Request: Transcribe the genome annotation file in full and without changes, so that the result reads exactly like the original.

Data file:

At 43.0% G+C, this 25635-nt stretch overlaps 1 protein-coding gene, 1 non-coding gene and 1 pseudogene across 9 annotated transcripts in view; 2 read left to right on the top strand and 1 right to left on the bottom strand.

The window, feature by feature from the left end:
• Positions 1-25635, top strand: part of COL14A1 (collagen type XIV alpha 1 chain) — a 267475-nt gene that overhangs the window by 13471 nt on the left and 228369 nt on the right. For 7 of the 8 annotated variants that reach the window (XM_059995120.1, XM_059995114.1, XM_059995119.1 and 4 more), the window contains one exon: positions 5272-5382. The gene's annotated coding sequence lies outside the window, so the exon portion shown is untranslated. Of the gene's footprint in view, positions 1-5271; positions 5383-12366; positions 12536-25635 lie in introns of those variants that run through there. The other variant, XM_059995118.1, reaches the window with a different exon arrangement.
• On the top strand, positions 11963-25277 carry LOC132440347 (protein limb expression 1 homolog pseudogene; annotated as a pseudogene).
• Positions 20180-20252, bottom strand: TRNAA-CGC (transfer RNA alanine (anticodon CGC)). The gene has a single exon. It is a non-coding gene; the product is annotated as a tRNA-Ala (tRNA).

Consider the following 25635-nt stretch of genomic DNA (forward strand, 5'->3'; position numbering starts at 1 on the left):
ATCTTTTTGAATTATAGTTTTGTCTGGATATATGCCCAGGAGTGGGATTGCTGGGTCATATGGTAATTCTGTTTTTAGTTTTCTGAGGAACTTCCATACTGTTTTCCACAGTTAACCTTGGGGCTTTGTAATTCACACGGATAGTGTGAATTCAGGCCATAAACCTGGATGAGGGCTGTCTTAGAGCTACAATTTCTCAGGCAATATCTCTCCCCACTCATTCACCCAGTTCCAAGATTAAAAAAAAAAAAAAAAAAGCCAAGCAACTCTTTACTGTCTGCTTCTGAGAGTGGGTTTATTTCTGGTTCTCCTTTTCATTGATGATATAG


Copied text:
At 43.0% G+C, this 25635-nt stretch overlaps 1 protein-coding gene, 1 non-coding gene and 1 pseudogene across 9 annotated transcripts in view; 2 read left to right on the top strand and 1 right to left on the bottom strand.

The window, feature by feature from the left end:
• Positions 1-25635, top strand: part of COL14A1 (collagen type XIV alpha 1 chain) — a 267475-nt gene that overhangs the window by 13471 nt on the left and 228369 nt on the right. For 7 of the 8 annotated variants that reach the window (XM_059995120.1, XM_059995114.1, XM_059995119.1 and 4 more), the window contains one exon: positions 5272-5382. The gene's annotated coding sequence lies outside the window, so the exon portion shown is untranslated. Of the gene's footprint in view, positions 1-5271; positions 5383-12366; positions 12536-25635 lie in introns of those variants that run through there. The other variant, XM_059995118.1, reaches the window with a different exon arrangement.
• On the top strand, positions 11963-25277 carry LOC132440347 (protein limb expression 1 homolog pseudogene; annotated as a pseudogene).
• Positions 20180-20252, bottom strand: TRNAA-CGC (transfer RNA alanine (anticodon CGC)). The gene has a single exon. It is a non-coding gene; the product is annotated as a tRNA-Ala (tRNA).

Consider the following 25635-nt stretch of genomic DNA (forward strand, 5'->3'; position numbering starts at 1 on the left):
ATCTTTTTGAATTATAGTTTTGTCTGGATATATGCCCAGGAGTGGGATTGCTGGGTCATATGGTAATTCTGTTTTTAGTTTTCTGAGGAACTTCCATACTGTTTTCCACAGTTAACCTTGGGGCTTTGTAATTCACACGGATAGTGTGAATTCAGGCCATAAACCTGGATGAGGGCTGTCTTAGAGCTACAATTTCTCAGGCAATATCTCTCCCCACTCATTCACCCAGTTCCAAGATTAAAAAAAAAAAAAAAAAAGCCAAGCAACTCTTTACTGTCTGCTTCTGAGAGTGGGTTTATTTCTGGTTCTCCTTTTCATTGATGATATAG